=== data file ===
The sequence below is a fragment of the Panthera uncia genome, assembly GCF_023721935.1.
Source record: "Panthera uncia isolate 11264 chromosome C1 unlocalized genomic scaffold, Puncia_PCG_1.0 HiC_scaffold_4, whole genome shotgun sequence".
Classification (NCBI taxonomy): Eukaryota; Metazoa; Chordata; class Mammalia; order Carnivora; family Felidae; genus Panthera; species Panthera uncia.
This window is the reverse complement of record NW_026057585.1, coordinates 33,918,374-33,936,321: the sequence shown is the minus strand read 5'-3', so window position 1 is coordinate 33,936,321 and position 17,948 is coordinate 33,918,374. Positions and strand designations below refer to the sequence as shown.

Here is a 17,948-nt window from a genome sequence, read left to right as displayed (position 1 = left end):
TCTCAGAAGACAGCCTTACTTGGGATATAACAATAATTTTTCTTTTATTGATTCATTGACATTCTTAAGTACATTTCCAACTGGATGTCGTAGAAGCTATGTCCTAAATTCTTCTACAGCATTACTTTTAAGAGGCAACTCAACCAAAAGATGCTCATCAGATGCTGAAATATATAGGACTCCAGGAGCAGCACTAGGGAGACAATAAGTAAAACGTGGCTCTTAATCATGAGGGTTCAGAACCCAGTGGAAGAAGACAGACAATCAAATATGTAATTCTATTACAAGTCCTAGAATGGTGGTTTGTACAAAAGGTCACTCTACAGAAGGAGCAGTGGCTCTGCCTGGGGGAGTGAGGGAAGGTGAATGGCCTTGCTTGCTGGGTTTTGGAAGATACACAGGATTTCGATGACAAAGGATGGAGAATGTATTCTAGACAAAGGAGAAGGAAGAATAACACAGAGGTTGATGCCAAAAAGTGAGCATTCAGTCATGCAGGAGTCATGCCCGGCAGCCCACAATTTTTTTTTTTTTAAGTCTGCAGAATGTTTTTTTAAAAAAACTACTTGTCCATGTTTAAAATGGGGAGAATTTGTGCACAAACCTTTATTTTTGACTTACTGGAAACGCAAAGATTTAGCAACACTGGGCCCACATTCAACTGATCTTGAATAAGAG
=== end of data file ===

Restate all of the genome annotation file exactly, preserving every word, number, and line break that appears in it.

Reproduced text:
The sequence below is a fragment of the Panthera uncia genome, assembly GCF_023721935.1.
Source record: "Panthera uncia isolate 11264 chromosome C1 unlocalized genomic scaffold, Puncia_PCG_1.0 HiC_scaffold_4, whole genome shotgun sequence".
Classification (NCBI taxonomy): Eukaryota; Metazoa; Chordata; class Mammalia; order Carnivora; family Felidae; genus Panthera; species Panthera uncia.
This window is the reverse complement of record NW_026057585.1, coordinates 33,918,374-33,936,321: the sequence shown is the minus strand read 5'-3', so window position 1 is coordinate 33,936,321 and position 17,948 is coordinate 33,918,374. Positions and strand designations below refer to the sequence as shown.

Here is a 17,948-nt window from a genome sequence, read left to right as displayed (position 1 = left end):
TCTCAGAAGACAGCCTTACTTGGGATATAACAATAATTTTTCTTTTATTGATTCATTGACATTCTTAAGTACATTTCCAACTGGATGTCGTAGAAGCTATGTCCTAAATTCTTCTACAGCATTACTTTTAAGAGGCAACTCAACCAAAAGATGCTCATCAGATGCTGAAATATATAGGACTCCAGGAGCAGCACTAGGGAGACAATAAGTAAAACGTGGCTCTTAATCATGAGGGTTCAGAACCCAGTGGAAGAAGACAGACAATCAAATATGTAATTCTATTACAAGTCCTAGAATGGTGGTTTGTACAAAAGGTCACTCTACAGAAGGAGCAGTGGCTCTGCCTGGGGGAGTGAGGGAAGGTGAATGGCCTTGCTTGCTGGGTTTTGGAAGATACACAGGATTTCGATGACAAAGGATGGAGAATGTATTCTAGACAAAGGAGAAGGAAGAATAACACAGAGGTTGATGCCAAAAAGTGAGCATTCAGTCATGCAGGAGTCATGCCCGGCAGCCCACAATTTTTTTTTTTTTAAGTCTGCAGAATGTTTTTTTAAAAAAACTACTTGTCCATGTTTAAAATGGGGAGAATTTGTGCACAAACCTTTATTTTTGACTTACTGGAAACGCAAAGATTTAGCAACACTGGGCCCACATTCAACTGATCTTGAATAAGAG